TheaterMark Rudio

Hell really is other people

TheaterMark Rudio
This probably wasn't the best week for me to sit in a theater and watch a play in which the main theme is "Hell is other people." I certainly have been feeling that way lately myself. Yet there I was taking in ACT's imported production of Jean-Paul Sartre's No ExitIt's easily the best thing I've seen on the Geary Stage in some time.
Director  Kim Collier's concept is a difficult one to pull off in theory, but it's brilliantly executed. She doesn't break the fourth wall- she locks the actors behind it. Hell's new arrivals make their entrances and are escorted across the littered stage to the door of a spare, windowless, Second Empire room and are then noisily locked in by the Valet (Jonathon Young), who remains outside during the next 80 minutes performing his own twist of the play's theme in concert with the action taking place behind the locked door.
Inez (Laara Sadiq, left), Estelle (Lucia Frangione, center), and Cradeau (Andy Thompson) find themselves locked in a hotel room in the afterlife. Photo by Michael Julian Berz.
As each of the trio enter, a camera inside the room captures them on a large screen against the back of the stage. Credeau (Andy Thompson), the wife abuser and possible collaborator, is the first to enter. Thompson bears more than a passing resemblance to Monty Python's John Cleese, which adds a layer of weirdness to the already unusual staging- as if we are watching someone we know being inhabited by someone else whom we don't like- kind of like "Invasion of the Body Snatchers."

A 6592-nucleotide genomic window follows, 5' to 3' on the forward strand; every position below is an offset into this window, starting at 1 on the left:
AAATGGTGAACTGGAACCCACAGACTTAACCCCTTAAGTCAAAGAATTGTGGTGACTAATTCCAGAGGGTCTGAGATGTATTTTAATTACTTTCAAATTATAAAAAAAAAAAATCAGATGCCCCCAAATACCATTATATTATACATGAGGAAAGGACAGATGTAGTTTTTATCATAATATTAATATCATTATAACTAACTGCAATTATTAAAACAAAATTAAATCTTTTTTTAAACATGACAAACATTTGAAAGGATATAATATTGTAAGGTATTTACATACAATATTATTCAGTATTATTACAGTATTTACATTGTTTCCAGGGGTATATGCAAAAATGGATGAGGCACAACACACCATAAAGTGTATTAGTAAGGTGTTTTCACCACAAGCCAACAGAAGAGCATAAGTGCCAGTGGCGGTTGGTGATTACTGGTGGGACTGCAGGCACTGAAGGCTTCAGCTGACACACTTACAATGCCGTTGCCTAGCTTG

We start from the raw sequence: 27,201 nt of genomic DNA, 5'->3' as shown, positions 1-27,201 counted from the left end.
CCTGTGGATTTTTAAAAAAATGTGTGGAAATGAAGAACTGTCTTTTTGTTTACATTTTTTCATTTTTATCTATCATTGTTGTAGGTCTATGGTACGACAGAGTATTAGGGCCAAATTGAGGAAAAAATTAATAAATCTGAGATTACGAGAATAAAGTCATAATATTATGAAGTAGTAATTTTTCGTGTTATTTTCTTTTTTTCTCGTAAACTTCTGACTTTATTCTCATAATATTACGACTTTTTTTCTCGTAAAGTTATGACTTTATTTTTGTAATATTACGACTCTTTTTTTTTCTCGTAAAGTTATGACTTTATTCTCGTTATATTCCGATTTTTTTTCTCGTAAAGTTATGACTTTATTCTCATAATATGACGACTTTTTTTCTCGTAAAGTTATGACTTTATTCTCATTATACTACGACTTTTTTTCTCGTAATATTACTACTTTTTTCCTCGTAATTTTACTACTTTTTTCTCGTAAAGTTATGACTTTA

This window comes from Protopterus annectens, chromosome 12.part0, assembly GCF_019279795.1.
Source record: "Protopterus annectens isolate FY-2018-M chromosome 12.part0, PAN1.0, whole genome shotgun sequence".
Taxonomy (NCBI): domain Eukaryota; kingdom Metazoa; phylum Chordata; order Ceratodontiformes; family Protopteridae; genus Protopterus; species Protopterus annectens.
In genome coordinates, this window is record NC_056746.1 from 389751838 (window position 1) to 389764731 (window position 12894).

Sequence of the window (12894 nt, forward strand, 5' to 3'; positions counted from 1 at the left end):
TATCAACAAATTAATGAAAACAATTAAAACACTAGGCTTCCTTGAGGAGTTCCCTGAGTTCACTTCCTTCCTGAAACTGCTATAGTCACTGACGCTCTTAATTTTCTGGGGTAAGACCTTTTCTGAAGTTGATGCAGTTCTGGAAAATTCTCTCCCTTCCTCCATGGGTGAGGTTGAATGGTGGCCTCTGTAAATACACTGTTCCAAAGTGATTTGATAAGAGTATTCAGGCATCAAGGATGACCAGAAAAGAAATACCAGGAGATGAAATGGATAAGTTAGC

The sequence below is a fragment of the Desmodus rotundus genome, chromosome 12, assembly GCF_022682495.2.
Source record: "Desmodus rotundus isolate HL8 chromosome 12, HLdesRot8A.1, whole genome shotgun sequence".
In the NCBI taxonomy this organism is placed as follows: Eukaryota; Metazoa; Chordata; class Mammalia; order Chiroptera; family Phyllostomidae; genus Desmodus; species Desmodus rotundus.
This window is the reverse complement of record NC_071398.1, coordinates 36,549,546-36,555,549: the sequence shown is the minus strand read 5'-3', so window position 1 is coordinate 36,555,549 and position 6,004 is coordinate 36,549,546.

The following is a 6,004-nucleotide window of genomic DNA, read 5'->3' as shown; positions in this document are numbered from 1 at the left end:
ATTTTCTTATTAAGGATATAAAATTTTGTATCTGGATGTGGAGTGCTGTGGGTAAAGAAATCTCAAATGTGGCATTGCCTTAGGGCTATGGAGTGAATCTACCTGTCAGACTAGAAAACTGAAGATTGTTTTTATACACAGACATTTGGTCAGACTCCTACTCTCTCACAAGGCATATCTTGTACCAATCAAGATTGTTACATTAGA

When Inez (Laara Sadiq) enters and is locked in with Credeau, another screen appears on the wall and the audience watches the two actors inhabiting two spaces which are different and yet the same, in a very DePalma-esque way. Sadiq has one of those faces that are familiar as well- in this case she reminds me of Marisa Tomei. Prickly and sharp-tongued, Inez's entrance  fills the room with tension- quite an accomplishment given the actors are no longer in front of the audience.

The triptych is complete when Estelle (Lucia Frangione) enters, and she upsets the angry balance by seeming out of place with her refined manners and poise. Oddly enough, and yes I know its ridiculous, but Frangione is a doppelganger for my friend Rhonda Brown, who is also an actor. So there it is- I'm watching variations of John Cleese, Marisa Tomei and Rhonda bicker and taunt one another.

It becomes even worse as Estelle's character starts to remind me of the Femme Fatale to the point where I really do feel like I'm watching someone I know projected on that wall. The theater becomes quite warm and as the three characters proceed to tear each other apart while trying to save themselves, the play's layered strengths emerge as still resonant to a contemporary audience. Sartre's characters are loathsome, their self-justifications are weak, but there's an uncomfortable familiarity in their ugliness and plights which makes them fascinating to watch.

This is in no small part due to the brilliant video design by Thompson, who is also an award-winning film producer and filmmaker. The images on the screen are mostly head shots, and never do we see the actors full body. The effect magnifies their flaws and emotions yet creates a distance since we never see everything happening in the room. Something is always held back, making the audience wonder what is going on out of view, even though we can see what's taking place with great, often uncomfortable detail.

The result is an unexpectedly biting work that's not quite theater, though it's certainly not cinema, but resides in an uncomfortable voyeuristic place in between. The Canadian production is a joint effort from The Virtual Stage and Electric Company Theater. It's on through May 1st and it's well worth seeing.